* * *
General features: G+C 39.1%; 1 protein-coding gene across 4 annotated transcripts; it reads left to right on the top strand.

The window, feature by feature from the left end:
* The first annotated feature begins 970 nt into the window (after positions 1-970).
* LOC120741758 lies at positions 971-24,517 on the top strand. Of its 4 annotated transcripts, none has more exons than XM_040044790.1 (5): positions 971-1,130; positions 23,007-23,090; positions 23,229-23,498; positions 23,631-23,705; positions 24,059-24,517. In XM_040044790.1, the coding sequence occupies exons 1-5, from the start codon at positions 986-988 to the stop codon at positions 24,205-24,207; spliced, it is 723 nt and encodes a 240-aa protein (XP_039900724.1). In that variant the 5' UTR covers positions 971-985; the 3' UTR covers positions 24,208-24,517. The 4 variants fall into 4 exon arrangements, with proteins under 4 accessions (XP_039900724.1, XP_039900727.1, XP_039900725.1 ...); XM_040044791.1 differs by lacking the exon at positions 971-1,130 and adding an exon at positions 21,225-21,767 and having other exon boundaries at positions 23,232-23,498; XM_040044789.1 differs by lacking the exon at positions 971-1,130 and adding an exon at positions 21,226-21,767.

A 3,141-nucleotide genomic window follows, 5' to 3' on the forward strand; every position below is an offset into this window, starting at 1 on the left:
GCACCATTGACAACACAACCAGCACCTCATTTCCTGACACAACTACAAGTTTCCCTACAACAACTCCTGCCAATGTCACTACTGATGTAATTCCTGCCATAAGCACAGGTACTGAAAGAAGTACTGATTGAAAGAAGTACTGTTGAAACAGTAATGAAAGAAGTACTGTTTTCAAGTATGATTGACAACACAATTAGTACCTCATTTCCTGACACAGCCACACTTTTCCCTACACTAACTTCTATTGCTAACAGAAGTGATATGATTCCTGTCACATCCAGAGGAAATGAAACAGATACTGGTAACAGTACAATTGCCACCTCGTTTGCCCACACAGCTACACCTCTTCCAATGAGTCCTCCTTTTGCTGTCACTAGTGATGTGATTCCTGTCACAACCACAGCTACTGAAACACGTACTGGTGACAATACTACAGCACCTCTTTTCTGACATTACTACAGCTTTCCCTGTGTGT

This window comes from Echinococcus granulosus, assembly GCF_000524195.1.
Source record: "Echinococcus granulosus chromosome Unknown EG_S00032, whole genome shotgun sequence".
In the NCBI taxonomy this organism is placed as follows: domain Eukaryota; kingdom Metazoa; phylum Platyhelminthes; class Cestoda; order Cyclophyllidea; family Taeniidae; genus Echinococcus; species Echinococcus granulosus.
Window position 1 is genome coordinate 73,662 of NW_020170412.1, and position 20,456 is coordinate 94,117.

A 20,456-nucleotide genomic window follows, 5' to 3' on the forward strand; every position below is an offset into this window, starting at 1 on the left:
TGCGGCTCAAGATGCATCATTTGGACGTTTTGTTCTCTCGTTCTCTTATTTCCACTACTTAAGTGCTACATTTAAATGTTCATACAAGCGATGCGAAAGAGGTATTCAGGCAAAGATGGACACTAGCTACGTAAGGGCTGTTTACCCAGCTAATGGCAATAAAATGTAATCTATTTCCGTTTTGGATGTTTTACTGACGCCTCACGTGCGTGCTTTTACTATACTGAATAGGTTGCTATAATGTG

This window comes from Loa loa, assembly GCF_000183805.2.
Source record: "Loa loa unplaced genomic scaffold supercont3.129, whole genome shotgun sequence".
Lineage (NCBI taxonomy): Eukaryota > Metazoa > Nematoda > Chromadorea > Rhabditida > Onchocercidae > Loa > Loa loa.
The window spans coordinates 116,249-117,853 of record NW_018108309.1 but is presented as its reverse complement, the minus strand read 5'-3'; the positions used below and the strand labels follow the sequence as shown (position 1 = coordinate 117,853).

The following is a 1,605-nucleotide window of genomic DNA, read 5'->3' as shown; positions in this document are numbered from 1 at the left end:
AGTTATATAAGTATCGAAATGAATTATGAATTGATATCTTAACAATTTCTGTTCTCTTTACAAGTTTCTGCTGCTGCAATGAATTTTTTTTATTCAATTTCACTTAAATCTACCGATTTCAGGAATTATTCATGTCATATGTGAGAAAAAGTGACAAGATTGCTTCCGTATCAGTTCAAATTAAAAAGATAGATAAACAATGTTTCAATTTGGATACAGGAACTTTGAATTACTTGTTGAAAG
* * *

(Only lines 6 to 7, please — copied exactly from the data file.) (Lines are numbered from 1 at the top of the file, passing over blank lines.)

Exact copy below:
GCACCATTGACAACACAACCAGCACCTCATTTCCTGACACAACTACAAGTTTCCCTACAACAACTCCTGCCAATGTCACTACTGATGTAATTCCTGCCATAAGCACAGGTACTGAAAGAAGTACTGATTGAAAGAAGTACTGTTGAAACAGTAATGAAAGAAGTACTGTTTTCAAGTATGATTGACAACACAATTAGTACCTCATTTCCTGACACAGCCACACTTTTCCCTACACTAACTTCTATTGCTAACAGAAGTGATATGATTCCTGTCACATCCAGAGGAAATGAAACAGATACTGGTAACAGTACAATTGCCACCTCGTTTGCCCACACAGCTACACCTCTTCCAATGAGTCCTCCTTTTGCTGTCACTAGTGATGTGATTCCTGTCACAACCACAGCTACTGAAACACGTACTGGTGACAATACTACAGCACCTCTTTTCTGACATTACTACAGCTTTCCCTGTGTGT

This window comes from Echinococcus granulosus, assembly GCF_000524195.1.